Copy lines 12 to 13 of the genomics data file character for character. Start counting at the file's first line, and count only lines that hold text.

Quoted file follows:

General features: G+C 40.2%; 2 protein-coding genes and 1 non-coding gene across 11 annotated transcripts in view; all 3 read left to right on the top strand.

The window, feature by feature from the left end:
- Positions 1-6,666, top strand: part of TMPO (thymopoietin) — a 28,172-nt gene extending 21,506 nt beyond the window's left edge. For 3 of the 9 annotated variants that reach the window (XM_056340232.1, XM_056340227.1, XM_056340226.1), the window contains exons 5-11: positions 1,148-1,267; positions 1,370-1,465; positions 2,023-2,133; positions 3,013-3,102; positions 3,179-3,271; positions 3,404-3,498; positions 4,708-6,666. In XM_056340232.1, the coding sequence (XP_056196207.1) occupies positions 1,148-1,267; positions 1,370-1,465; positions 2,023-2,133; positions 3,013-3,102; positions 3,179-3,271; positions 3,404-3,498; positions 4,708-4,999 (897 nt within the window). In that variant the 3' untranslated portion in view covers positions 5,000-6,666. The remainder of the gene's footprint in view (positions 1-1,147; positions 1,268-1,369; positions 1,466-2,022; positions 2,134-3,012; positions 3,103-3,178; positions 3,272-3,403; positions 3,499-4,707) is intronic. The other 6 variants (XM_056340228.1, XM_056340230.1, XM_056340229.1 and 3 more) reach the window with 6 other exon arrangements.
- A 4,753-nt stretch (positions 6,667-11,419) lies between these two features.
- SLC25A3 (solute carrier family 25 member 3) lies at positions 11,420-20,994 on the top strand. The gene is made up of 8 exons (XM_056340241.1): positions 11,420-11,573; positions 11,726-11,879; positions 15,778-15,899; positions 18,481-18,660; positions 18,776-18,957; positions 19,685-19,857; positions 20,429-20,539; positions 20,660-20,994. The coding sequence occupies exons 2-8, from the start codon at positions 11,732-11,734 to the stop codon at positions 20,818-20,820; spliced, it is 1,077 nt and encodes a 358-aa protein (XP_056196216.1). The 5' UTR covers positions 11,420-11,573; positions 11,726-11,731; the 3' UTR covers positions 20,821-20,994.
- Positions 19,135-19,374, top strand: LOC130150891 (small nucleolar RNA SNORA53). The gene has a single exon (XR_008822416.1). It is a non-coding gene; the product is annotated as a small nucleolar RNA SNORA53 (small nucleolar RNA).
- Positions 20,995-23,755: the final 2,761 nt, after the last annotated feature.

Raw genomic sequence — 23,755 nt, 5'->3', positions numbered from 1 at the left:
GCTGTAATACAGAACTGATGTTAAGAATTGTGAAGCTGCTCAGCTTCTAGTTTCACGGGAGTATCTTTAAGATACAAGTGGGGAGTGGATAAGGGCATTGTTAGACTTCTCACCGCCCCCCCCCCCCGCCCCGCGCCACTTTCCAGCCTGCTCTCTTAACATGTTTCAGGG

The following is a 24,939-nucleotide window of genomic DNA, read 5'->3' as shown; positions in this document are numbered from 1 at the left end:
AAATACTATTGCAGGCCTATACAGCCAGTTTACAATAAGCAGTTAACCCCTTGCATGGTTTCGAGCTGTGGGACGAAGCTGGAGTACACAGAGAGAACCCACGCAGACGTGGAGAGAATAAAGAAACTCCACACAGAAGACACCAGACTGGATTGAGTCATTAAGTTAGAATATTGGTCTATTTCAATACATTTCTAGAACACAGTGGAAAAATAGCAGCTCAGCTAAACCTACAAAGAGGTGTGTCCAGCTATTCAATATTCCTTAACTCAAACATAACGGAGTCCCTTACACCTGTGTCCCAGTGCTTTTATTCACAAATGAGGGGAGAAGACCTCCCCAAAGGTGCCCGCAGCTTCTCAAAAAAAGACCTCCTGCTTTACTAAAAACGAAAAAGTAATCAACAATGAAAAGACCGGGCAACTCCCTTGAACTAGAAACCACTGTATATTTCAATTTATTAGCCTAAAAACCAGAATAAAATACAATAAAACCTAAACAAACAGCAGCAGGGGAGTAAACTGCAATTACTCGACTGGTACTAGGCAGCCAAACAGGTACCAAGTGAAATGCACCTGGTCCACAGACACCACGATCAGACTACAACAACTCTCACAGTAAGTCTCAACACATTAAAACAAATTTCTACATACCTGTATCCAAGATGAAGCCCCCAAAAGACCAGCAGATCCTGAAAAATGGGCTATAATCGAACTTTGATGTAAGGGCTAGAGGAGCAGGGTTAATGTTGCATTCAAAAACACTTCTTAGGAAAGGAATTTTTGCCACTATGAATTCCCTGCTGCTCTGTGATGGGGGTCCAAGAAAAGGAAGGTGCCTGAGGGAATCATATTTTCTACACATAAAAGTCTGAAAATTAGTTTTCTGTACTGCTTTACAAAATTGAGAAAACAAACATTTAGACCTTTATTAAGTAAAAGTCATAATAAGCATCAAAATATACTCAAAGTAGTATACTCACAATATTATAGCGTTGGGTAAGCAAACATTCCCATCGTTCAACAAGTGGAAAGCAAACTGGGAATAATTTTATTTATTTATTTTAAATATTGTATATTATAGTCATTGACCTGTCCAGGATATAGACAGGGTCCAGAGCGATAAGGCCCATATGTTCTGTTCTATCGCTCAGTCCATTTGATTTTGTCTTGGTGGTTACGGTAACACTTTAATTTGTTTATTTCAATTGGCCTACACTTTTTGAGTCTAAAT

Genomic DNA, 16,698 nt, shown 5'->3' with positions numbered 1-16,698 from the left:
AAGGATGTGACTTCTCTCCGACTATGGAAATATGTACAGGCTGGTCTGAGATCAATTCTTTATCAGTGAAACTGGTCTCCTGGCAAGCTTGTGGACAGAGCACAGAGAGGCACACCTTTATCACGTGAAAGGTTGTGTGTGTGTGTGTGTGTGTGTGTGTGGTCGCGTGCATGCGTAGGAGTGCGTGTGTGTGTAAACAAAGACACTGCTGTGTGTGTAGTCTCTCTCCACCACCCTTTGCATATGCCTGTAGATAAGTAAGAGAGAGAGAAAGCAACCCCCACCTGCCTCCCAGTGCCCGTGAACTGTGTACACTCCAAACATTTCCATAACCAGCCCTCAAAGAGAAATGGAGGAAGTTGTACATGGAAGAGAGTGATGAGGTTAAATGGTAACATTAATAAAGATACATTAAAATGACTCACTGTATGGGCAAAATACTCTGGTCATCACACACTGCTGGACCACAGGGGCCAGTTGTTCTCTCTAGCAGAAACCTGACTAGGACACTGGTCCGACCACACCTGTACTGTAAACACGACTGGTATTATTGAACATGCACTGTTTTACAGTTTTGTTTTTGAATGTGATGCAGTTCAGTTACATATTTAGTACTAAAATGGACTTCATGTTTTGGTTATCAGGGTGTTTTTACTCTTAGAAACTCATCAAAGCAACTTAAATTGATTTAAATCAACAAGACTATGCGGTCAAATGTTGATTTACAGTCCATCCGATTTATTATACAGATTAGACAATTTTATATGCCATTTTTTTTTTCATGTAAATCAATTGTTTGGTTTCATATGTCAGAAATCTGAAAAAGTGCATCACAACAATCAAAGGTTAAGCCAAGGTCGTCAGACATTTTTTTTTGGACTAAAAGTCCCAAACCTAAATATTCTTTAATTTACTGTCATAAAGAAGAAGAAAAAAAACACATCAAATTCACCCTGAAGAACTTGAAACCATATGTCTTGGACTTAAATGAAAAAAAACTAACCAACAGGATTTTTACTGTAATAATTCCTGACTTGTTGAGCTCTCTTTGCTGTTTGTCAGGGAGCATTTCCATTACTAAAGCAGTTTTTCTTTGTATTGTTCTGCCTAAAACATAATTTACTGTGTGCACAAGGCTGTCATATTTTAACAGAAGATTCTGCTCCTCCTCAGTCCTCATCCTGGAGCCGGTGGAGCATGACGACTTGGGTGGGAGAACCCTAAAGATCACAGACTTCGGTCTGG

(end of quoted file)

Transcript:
Genomic DNA, 16,698 nt, shown 5'->3' with positions numbered 1-16,698 from the left:
AAGGATGTGACTTCTCTCCGACTATGGAAATATGTACAGGCTGGTCTGAGATCAATTCTTTATCAGTGAAACTGGTCTCCTGGCAAGCTTGTGGACAGAGCACAGAGAGGCACACCTTTATCACGTGAAAGGTTGTGTGTGTGTGTGTGTGTGTGTGTGTGGTCGCGTGCATGCGTAGGAGTGCGTGTGTGTGTAAACAAAGACACTGCTGTGTGTGTAGTCTCTCTCCACCACCCTTTGCATATGCCTGTAGATAAGTAAGAGAGAGAGAAAGCAACCCCCACCTGCCTCCCAGTGCCCGTGAACTGTGTACACTCCAAACATTTCCATAACCAGCCCTCAAAGAGAAATGGAGGAAGTTGTACATGGAAGAGAGTGATGAGGTTAAATGGTAACATTAATAAAGATACATTAAAATGACTCACTGTATGGGCAAAATACTCTGGTCATCACACACTGCTGGACCACAGGGGCCAGTTGTTCTCTCTAGCAGAAACCTGACTAGGACACTGGTCCGACCACACCTGTACTGTAAACACGACTGGTATTATTGAACATGCACTGTTTTACAGTTTTGTTTTTGAATGTGATGCAGTTCAGTTACATATTTAGTACTAAAATGGACTTCATGTTTTGGTTATCAGGGTGTTTTTACTCTTAGAAACTCATCAAAGCAACTTAAATTGATTTAAATCAACAAGACTATGCGGTCAAATGTTGATTTACAGTCCATCCGATTTATTATACAGATTAGACAATTTTATATGCCATTTTTTTTTTCATGTAAATCAATTGTTTGGTTTCATATGTCAGAAATCTGAAAAAGTGCATCACAACAATCAAAGGTTAAGCCAAGGTCGTCAGACATTTTTTTTTGGACTAAAAGTCCCAAACCTAAATATTCTTTAATTTACTGTCATAAAGAAGAAGAAAAAAAACACATCAAATTCACCCTGAAGAACTTGAAACCATATGTCTTGGACTTAAATGAAAAAAAACTAACCAACAGGATTTTTACTGTAATAATTCCTGACTTGTTGAGCTCTCTTTGCTGTTTGTCAGGGAGCATTTCCATTACTAAAGCAGTTTTTCTTTGTATTGTTCTGCCTAAAACATAATTTACTGTGTGCACAAGGCTGTCATATTTTAACAGAAGATTCTGCTCCTCCTCAGTCCTCATCCTGGAGCCGGTGGAGCATGACGACTTGGGTGGGAGAACCCTAAAGATCACAGACTTCGGTCTGG